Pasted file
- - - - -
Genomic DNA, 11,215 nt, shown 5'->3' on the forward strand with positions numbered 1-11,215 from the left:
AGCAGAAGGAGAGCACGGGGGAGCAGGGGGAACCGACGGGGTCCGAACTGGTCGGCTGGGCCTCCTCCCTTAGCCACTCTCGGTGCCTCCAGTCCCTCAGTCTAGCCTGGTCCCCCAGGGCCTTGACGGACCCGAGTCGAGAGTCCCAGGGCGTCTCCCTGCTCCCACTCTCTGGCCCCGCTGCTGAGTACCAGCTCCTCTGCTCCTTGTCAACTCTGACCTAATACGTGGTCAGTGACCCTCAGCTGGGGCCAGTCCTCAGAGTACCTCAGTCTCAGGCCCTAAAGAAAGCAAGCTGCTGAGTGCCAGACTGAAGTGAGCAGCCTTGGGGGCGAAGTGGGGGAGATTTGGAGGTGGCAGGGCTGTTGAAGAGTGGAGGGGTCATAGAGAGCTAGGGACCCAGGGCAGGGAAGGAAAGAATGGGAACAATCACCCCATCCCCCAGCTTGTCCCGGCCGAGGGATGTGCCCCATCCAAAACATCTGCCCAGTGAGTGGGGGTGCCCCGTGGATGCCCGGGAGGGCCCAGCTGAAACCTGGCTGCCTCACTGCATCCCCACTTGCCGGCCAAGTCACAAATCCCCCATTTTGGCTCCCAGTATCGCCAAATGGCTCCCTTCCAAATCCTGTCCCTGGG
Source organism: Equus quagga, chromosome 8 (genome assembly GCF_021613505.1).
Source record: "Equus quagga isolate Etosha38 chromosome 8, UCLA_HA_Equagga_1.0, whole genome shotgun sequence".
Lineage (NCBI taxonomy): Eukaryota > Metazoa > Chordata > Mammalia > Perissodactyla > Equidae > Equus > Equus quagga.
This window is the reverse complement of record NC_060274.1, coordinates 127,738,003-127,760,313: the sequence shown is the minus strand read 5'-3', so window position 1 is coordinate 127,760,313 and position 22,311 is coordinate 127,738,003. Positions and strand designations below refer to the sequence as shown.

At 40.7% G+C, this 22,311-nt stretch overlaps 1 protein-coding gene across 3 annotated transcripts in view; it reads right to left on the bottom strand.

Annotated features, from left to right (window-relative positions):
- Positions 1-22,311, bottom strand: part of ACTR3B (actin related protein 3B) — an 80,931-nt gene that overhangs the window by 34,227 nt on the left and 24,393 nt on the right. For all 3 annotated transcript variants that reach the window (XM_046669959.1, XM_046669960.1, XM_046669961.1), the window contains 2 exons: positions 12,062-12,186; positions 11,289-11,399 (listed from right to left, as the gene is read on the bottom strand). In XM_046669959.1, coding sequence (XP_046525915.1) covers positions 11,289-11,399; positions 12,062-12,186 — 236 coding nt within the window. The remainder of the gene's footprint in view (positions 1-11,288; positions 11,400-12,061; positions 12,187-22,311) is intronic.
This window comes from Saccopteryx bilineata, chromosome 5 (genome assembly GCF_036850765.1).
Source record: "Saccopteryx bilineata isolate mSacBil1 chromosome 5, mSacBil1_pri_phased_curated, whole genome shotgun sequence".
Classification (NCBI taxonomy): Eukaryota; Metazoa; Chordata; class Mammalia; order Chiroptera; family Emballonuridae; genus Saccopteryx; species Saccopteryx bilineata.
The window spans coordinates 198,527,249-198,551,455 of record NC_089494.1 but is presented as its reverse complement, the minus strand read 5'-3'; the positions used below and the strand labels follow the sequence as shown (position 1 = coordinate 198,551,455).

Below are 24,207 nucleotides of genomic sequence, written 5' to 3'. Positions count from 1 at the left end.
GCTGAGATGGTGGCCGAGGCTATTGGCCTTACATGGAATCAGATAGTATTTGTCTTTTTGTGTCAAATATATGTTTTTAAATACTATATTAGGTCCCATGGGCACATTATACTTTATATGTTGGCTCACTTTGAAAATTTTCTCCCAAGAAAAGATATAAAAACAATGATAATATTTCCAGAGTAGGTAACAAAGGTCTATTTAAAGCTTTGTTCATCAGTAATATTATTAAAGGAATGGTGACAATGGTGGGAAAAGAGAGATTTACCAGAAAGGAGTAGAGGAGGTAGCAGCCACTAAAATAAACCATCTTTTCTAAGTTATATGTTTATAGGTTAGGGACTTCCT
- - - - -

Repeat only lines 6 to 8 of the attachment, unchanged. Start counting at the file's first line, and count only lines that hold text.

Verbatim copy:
This window is the reverse complement of record NC_060274.1, coordinates 127,738,003-127,760,313: the sequence shown is the minus strand read 5'-3', so window position 1 is coordinate 127,760,313 and position 22,311 is coordinate 127,738,003. Positions and strand designations below refer to the sequence as shown.

At 40.7% G+C, this 22,311-nt stretch overlaps 1 protein-coding gene across 3 annotated transcripts in view; it reads right to left on the bottom strand.

Annotated features, from left to right (window-relative positions):